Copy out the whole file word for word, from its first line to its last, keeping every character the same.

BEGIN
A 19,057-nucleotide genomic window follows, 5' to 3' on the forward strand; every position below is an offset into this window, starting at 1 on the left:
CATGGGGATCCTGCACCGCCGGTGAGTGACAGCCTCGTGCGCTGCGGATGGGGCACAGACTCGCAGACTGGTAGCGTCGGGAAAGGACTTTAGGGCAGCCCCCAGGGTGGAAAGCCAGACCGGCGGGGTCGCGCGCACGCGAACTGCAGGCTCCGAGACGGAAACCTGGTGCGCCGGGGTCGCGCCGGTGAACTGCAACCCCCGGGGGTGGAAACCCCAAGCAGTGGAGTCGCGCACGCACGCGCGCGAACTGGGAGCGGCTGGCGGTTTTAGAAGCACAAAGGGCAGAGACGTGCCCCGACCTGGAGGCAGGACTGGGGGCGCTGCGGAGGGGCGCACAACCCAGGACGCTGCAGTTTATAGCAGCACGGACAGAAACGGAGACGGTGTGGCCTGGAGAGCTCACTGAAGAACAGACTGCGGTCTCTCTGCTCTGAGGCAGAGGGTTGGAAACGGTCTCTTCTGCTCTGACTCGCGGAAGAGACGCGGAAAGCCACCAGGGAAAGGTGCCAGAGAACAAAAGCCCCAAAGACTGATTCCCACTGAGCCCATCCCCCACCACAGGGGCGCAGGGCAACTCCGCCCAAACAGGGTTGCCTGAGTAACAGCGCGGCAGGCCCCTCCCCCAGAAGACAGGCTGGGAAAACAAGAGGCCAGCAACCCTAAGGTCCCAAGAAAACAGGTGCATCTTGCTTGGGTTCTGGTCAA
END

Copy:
A 19,057-nucleotide genomic window follows, 5' to 3' on the forward strand; every position below is an offset into this window, starting at 1 on the left:
CATGGGGATCCTGCACCGCCGGTGAGTGACAGCCTCGTGCGCTGCGGATGGGGCACAGACTCGCAGACTGGTAGCGTCGGGAAAGGACTTTAGGGCAGCCCCCAGGGTGGAAAGCCAGACCGGCGGGGTCGCGCGCACGCGAACTGCAGGCTCCGAGACGGAAACCTGGTGCGCCGGGGTCGCGCCGGTGAACTGCAACCCCCGGGGGTGGAAACCCCAAGCAGTGGAGTCGCGCACGCACGCGCGCGAACTGGGAGCGGCTGGCGGTTTTAGAAGCACAAAGGGCAGAGACGTGCCCCGACCTGGAGGCAGGACTGGGGGCGCTGCGGAGGGGCGCACAACCCAGGACGCTGCAGTTTATAGCAGCACGGACAGAAACGGAGACGGTGTGGCCTGGAGAGCTCACTGAAGAACAGACTGCGGTCTCTCTGCTCTGAGGCAGAGGGTTGGAAACGGTCTCTTCTGCTCTGACTCGCGGAAGAGACGCGGAAAGCCACCAGGGAAAGGTGCCAGAGAACAAAAGCCCCAAAGACTGATTCCCACTGAGCCCATCCCCCACCACAGGGGCGCAGGGCAACTCCGCCCAAACAGGGTTGCCTGAGTAACAGCGCGGCAGGCCCCTCCCCCAGAAGACAGGCTGGGAAAACAAGAGGCCAGCAACCCTAAGGTCCCAAGAAAACAGGTGCATCTTGCTTGGGTTCTGGTCAA